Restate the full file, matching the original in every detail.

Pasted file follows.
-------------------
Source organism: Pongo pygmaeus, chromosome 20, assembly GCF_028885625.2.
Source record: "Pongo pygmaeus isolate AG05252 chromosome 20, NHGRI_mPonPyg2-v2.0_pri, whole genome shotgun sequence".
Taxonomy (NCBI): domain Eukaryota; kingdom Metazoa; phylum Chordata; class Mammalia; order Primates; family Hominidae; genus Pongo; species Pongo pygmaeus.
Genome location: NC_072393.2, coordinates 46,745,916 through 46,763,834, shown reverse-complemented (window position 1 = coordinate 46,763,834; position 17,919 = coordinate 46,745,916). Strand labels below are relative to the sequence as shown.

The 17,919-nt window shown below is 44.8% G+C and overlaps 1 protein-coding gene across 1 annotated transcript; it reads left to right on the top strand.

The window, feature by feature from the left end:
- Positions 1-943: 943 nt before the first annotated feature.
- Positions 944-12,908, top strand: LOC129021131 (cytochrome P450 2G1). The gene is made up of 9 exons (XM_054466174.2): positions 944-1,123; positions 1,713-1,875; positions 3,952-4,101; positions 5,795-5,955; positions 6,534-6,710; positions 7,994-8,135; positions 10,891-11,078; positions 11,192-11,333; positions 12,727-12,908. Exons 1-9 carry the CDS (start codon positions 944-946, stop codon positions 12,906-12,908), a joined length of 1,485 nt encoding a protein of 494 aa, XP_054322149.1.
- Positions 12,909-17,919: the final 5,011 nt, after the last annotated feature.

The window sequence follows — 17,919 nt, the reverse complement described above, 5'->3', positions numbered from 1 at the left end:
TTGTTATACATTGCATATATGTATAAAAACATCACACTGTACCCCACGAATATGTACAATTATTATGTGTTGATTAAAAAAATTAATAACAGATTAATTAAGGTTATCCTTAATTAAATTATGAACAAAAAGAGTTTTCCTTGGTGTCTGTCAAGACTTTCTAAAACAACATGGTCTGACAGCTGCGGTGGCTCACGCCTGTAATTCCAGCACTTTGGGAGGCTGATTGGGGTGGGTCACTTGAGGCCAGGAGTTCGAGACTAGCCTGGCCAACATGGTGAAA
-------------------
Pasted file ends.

Source organism: Pongo pygmaeus, chromosome 20, assembly GCF_028885625.2.
Source record: "Pongo pygmaeus isolate AG05252 chromosome 20, NHGRI_mPonPyg2-v2.0_pri, whole genome shotgun sequence".
Taxonomy (NCBI): domain Eukaryota; kingdom Metazoa; phylum Chordata; class Mammalia; order Primates; family Hominidae; genus Pongo; species Pongo pygmaeus.
Genome location: NC_072393.2, coordinates 46,745,916 through 46,763,834, shown reverse-complemented (window position 1 = coordinate 46,763,834; position 17,919 = coordinate 46,745,916). Strand labels below are relative to the sequence as shown.

The 17,919-nt window shown below is 44.8% G+C and overlaps 1 protein-coding gene across 1 annotated transcript; it reads left to right on the top strand.

The window, feature by feature from the left end:
- Positions 1-943: 943 nt before the first annotated feature.
- Positions 944-12,908, top strand: LOC129021131 (cytochrome P450 2G1). The gene is made up of 9 exons (XM_054466174.2): positions 944-1,123; positions 1,713-1,875; positions 3,952-4,101; positions 5,795-5,955; positions 6,534-6,710; positions 7,994-8,135; positions 10,891-11,078; positions 11,192-11,333; positions 12,727-12,908. Exons 1-9 carry the CDS (start codon positions 944-946, stop codon positions 12,906-12,908), a joined length of 1,485 nt encoding a protein of 494 aa, XP_054322149.1.
- Positions 12,909-17,919: the final 5,011 nt, after the last annotated feature.

The window sequence follows — 17,919 nt, the reverse complement described above, 5'->3', positions numbered from 1 at the left end:
TTGTTATACATTGCATATATGTATAAAAACATCACACTGTACCCCACGAATATGTACAATTATTATGTGTTGATTAAAAAAATTAATAACAGATTAATTAAGGTTATCCTTAATTAAATTATGAACAAAAAGAGTTTTCCTTGGTGTCTGTCAAGACTTTCTAAAACAACATGGTCTGACAGCTGCGGTGGCTCACGCCTGTAATTCCAGCACTTTGGGAGGCTGATTGGGGTGGGTCACTTGAGGCCAGGAGTTCGAGACTAGCCTGGCCAACATGGTGAAA